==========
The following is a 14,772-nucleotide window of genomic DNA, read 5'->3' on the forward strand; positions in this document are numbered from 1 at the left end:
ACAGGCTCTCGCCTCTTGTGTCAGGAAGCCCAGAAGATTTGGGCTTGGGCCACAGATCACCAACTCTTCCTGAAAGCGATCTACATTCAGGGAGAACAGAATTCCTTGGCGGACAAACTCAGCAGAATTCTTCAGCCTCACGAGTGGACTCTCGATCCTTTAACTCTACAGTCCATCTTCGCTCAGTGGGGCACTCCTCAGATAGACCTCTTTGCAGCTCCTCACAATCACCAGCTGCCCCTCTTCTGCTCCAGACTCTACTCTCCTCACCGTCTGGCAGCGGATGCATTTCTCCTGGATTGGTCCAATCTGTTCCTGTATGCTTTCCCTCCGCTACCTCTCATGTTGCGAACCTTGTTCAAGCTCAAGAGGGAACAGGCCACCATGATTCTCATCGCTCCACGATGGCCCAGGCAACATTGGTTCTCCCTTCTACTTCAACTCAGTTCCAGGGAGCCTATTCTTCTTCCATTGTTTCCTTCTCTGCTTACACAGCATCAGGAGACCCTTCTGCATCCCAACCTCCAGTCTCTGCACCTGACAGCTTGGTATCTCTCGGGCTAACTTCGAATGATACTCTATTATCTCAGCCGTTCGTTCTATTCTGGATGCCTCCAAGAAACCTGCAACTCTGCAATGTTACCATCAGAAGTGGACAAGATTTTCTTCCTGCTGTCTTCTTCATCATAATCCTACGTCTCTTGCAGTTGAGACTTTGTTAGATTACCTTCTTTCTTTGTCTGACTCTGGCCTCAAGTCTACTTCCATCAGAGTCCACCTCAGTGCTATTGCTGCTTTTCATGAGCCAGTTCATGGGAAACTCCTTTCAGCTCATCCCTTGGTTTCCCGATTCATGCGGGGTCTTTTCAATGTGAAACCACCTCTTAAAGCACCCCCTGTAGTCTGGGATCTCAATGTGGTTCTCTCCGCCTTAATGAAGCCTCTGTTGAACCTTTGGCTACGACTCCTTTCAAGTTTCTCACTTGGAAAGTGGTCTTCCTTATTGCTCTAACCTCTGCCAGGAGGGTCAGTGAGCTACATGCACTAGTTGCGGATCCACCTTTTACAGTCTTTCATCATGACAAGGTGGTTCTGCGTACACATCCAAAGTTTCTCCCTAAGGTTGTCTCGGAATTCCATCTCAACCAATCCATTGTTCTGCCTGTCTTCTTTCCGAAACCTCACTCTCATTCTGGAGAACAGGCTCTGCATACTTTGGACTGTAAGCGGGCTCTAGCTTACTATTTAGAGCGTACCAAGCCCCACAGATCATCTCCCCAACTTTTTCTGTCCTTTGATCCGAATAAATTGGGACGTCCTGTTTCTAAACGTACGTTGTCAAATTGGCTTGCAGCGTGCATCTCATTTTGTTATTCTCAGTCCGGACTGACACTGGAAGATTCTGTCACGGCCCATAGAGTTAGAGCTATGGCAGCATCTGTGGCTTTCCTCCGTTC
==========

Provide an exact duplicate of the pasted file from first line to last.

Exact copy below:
The following is a 14,772-nucleotide window of genomic DNA, read 5'->3' on the forward strand; positions in this document are numbered from 1 at the left end:
ACAGGCTCTCGCCTCTTGTGTCAGGAAGCCCAGAAGATTTGGGCTTGGGCCACAGATCACCAACTCTTCCTGAAAGCGATCTACATTCAGGGAGAACAGAATTCCTTGGCGGACAAACTCAGCAGAATTCTTCAGCCTCACGAGTGGACTCTCGATCCTTTAACTCTACAGTCCATCTTCGCTCAGTGGGGCACTCCTCAGATAGACCTCTTTGCAGCTCCTCACAATCACCAGCTGCCCCTCTTCTGCTCCAGACTCTACTCTCCTCACCGTCTGGCAGCGGATGCATTTCTCCTGGATTGGTCCAATCTGTTCCTGTATGCTTTCCCTCCGCTACCTCTCATGTTGCGAACCTTGTTCAAGCTCAAGAGGGAACAGGCCACCATGATTCTCATCGCTCCACGATGGCCCAGGCAACATTGGTTCTCCCTTCTACTTCAACTCAGTTCCAGGGAGCCTATTCTTCTTCCATTGTTTCCTTCTCTGCTTACACAGCATCAGGAGACCCTTCTGCATCCCAACCTCCAGTCTCTGCACCTGACAGCTTGGTATCTCTCGGGCTAACTTCGAATGATACTCTATTATCTCAGCCGTTCGTTCTATTCTGGATGCCTCCAAGAAACCTGCAACTCTGCAATGTTACCATCAGAAGTGGACAAGATTTTCTTCCTGCTGTCTTCTTCATCATAATCCTACGTCTCTTGCAGTTGAGACTTTGTTAGATTACCTTCTTTCTTTGTCTGACTCTGGCCTCAAGTCTACTTCCATCAGAGTCCACCTCAGTGCTATTGCTGCTTTTCATGAGCCAGTTCATGGGAAACTCCTTTCAGCTCATCCCTTGGTTTCCCGATTCATGCGGGGTCTTTTCAATGTGAAACCACCTCTTAAAGCACCCCCTGTAGTCTGGGATCTCAATGTGGTTCTCTCCGCCTTAATGAAGCCTCTGTTGAACCTTTGGCTACGACTCCTTTCAAGTTTCTCACTTGGAAAGTGGTCTTCCTTATTGCTCTAACCTCTGCCAGGAGGGTCAGTGAGCTACATGCACTAGTTGCGGATCCACCTTTTACAGTCTTTCATCATGACAAGGTGGTTCTGCGTACACATCCAAAGTTTCTCCCTAAGGTTGTCTCGGAATTCCATCTCAACCAATCCATTGTTCTGCCTGTCTTCTTTCCGAAACCTCACTCTCATTCTGGAGAACAGGCTCTGCATACTTTGGACTGTAAGCGGGCTCTAGCTTACTATTTAGAGCGTACCAAGCCCCACAGATCATCTCCCCAACTTTTTCTGTCCTTTGATCCGAATAAATTGGGACGTCCTGTTTCTAAACGTACGTTGTCAAATTGGCTTGCAGCGTGCATCTCATTTTGTTATTCTCAGTCCGGACTGACACTGGAAGATTCTGTCACGGCCCATAGAGTTAGAGCTATGGCAGCATCTGTGGCTTTCCTCCGTTC